Barry Melrose: ‘Bruins are a better team’
|05.16.13 at 5:05 pm ET|
Appearing with “Salk & Holley” Thursday afternoon, ESPN analyst Barry Melrose said he believes the Bruins are a “better team” than the Rangers, and believes the upcoming Eastern Conference semifinals will be a series “we can really get excited about.”
“Obviously, the injuries to the Bruins are a big factor,” he said. “If those guys can’t play — the defensemen — that’s going to be something that will be very interesting. It certainly helps the New York Rangers out. I like Chara playing against whoever they feel like is the dominant forward. He’s seems to always do a good job in that area. Obviously, the Bergeron line has to play better than they did in the Toronto series — those guys have to score to take some heat off the Krejci line. I’m hoping it’s a real aggressive, physical, nasty series, like Boston and New York used to have.
“Neither team is a great offensive team — they both stress defense first, so it should be a lot of close checking. A lot of grinding and a lot of board play. That creates a lot of anger, a lot of animosity. Hopefully, it’ll be a series we can really get excited about.”
Here are some more highlights of the Q&A. Head over to the Salk & Holley homepage for more:
Which team is more capable of an offensive explosion?
“I think the Bruins have more offensive depth. Obviously, Nash is a wild card because he’s so great offensively at times, but he certainly hasn’t been during the playoffs. I don’t think the Bruins have a Rick Nash on their team — a real world-class offensive player. The Bruins have two-way guys — the guys who can score and check. The guys who can play the both ends of the rink. I think. weapons-wise, the Bruins have more. Obviously, Marchand, Seguin, the guys like that have to pt the puck in the net this series, something they didn’t do the previous series. But controlling Nash — the Washington Capitals did that. if the Boston Bruins can do that and that will make someone else score who isn’t so offensive-minded as Nash, and that’ll put some pressure on them.”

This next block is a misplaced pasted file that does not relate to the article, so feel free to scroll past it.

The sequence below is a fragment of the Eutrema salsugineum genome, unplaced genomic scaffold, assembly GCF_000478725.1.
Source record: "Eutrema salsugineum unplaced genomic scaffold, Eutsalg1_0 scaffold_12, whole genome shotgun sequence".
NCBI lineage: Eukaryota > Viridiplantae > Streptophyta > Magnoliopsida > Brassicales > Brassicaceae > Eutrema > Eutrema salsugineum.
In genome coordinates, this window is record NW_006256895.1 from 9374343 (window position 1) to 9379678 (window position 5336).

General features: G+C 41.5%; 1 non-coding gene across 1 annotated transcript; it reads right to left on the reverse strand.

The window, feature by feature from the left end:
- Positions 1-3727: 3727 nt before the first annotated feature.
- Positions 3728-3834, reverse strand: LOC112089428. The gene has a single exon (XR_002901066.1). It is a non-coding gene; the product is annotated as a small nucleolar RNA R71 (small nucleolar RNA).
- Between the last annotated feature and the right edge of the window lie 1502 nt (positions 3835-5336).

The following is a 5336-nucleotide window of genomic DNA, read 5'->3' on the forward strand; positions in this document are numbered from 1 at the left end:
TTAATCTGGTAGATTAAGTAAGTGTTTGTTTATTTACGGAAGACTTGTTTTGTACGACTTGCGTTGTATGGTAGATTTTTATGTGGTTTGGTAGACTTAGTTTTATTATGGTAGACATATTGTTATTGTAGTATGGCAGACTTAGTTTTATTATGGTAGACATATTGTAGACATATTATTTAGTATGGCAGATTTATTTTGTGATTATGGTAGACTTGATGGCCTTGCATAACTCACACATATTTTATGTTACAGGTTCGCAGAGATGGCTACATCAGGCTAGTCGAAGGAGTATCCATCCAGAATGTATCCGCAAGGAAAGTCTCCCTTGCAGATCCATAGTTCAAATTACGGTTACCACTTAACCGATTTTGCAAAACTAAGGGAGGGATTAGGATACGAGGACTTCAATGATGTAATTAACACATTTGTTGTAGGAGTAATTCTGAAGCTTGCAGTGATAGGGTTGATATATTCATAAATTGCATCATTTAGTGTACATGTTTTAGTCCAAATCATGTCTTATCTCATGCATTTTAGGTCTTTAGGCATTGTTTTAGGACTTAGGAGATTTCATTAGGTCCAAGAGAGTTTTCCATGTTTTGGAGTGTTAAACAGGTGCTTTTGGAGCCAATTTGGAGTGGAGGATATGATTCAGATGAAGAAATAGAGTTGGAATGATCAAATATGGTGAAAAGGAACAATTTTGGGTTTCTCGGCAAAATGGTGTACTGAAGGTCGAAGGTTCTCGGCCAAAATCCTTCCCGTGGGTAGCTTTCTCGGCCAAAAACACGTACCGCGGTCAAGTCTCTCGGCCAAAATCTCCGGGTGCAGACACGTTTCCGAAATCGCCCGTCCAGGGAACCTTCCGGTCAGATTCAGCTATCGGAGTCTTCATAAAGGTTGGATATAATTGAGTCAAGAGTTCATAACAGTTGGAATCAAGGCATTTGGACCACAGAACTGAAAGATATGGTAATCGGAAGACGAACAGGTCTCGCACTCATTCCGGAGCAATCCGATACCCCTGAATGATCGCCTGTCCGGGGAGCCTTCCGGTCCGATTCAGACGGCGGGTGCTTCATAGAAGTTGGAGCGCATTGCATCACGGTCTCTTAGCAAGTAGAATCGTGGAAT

How would you describe the coaching matchup?
“Very even. They’ve both won Stanley Cups, so they both know what it takes. They both stress defense first. They both … obviously, injury-wise, the Bruins are a little more beat up than the New York Rangers, although Staal is out for the New York Rangers, so that’s a big loss. But they were able to win the previous series without Staal in the lineup. I think it’s a pretty even matchup. I think it’s pretty similar guys who believe in the same thing. I don’t think we’re going to be seeing a new offensive-designed power play brought in by either one of these guys.”
Who is Jaromir Jagr at this stage of his career?
“He’s a smart, veteran player. He’s not a superstar anymore. He doesn’t play the game fast, and whoever plays with him has to realize that. He hangs on to the puck more than players do today. He’s a difference. He’s a guy who still wants to play like he did in the 90s, but just can’t do it anymore. But he’s still very smart. And I liked him better on the Bergeron line. I thought he was more effective on the Bergeron line. The only thing about that is what happens with Seguin. That’s sort of a Catch-22. You get Jagr going, but then you hold Seguin back. That’ll be something to watch as the series goes on.”
He holds on to the puck more?
“He’s used to being able to beat one guy. He’s used to holding on to the puck and beating a guy. When he was young, he would just hold the puck, hold the puck, and then throw it through a guys legs, and bang, just float by them and all of a sudden, he’s got a great shot. Jagr is getting lots of shots. He’s throwing a lot of pucks at the net. They’re just a little far out, maybe. He can’t beat the D or the forward that’s on him like he used to, and that’s just the case of being an older player who isn’t quite as quick as he once was and isn’t quite as explosive as he once was.”
On matchups — how much does that figure into things?
“I think the Rangers should have to react to the Bruins. I think the Bruins are a better team. I don’t think the Rangers have a line as good as the Krejci line. I don’t think the Rangers have a line as good as Bergeron’s line, when they’re going/ What happens when you match a lot of times, you get so worried about matching that you end up keeping your best players off the ice. Claude is lucky because both the Krejci line and the Bergeron line are good defensively, so he can play them against anybody. I’ve always been a big believer in that the other team should worry about me, I shouldn’t have to worry about the other team.”
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